Why does Shakespeare move the setting of the play to Cyprus?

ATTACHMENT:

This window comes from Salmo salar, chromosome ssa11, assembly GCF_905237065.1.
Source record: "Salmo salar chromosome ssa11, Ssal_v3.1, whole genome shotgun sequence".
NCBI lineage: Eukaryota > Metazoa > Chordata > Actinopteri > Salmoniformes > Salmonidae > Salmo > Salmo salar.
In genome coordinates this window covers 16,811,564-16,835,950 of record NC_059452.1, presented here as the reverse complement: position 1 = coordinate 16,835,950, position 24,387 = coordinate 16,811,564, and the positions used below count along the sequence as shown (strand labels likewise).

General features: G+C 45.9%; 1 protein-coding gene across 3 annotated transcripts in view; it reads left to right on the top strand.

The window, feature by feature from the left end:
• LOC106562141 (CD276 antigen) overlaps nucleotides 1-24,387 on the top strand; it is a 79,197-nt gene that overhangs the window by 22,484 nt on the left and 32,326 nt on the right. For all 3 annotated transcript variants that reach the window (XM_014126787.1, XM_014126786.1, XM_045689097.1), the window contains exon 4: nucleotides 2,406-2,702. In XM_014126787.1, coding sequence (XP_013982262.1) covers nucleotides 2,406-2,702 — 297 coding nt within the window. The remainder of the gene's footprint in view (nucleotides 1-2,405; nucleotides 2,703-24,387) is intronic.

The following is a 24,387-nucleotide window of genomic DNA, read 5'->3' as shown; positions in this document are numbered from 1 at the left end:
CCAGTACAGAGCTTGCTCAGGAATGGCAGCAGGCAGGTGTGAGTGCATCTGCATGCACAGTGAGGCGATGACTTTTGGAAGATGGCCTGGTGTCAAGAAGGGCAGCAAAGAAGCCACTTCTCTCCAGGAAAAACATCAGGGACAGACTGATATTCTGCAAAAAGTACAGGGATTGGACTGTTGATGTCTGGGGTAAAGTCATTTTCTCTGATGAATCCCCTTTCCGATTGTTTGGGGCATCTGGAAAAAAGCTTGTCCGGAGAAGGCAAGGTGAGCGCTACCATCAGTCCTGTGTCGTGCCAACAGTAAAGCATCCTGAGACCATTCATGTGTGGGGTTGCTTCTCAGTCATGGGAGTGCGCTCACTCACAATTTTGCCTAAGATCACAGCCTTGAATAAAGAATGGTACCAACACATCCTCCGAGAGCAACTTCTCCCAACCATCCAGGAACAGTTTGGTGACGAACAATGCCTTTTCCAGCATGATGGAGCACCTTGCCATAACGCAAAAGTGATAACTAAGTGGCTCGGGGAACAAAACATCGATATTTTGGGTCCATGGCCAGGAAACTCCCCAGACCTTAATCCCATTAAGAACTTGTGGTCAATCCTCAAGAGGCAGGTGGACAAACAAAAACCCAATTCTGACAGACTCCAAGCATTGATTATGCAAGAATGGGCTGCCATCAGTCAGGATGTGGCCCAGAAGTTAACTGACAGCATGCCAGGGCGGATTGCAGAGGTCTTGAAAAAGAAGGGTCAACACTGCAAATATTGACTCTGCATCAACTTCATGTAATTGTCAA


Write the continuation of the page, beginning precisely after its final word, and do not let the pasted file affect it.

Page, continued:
The final four acts of Othello are set on the relative remote location of Cyprus. All of the characters are removed from the buffering effects of civil society as a consequence of this shift from Venice to the Mediterranean island. In Act IV, Scene 1, the Venetian nobleman Lodivico witnesses Othello physically strike Desdemona, and protests, "My Lord, this would not be believed in Venice / Though I should swear I saw't" (IV.i.243-244). Emotions and actions are exaggerated on an outpost where Othello is both the military commander and the civil administrator. The move to Cyprus allows Shakespeare to underscore Othello's immaturity, for while the Moor is an outstanding military leader, he is a poor administrator.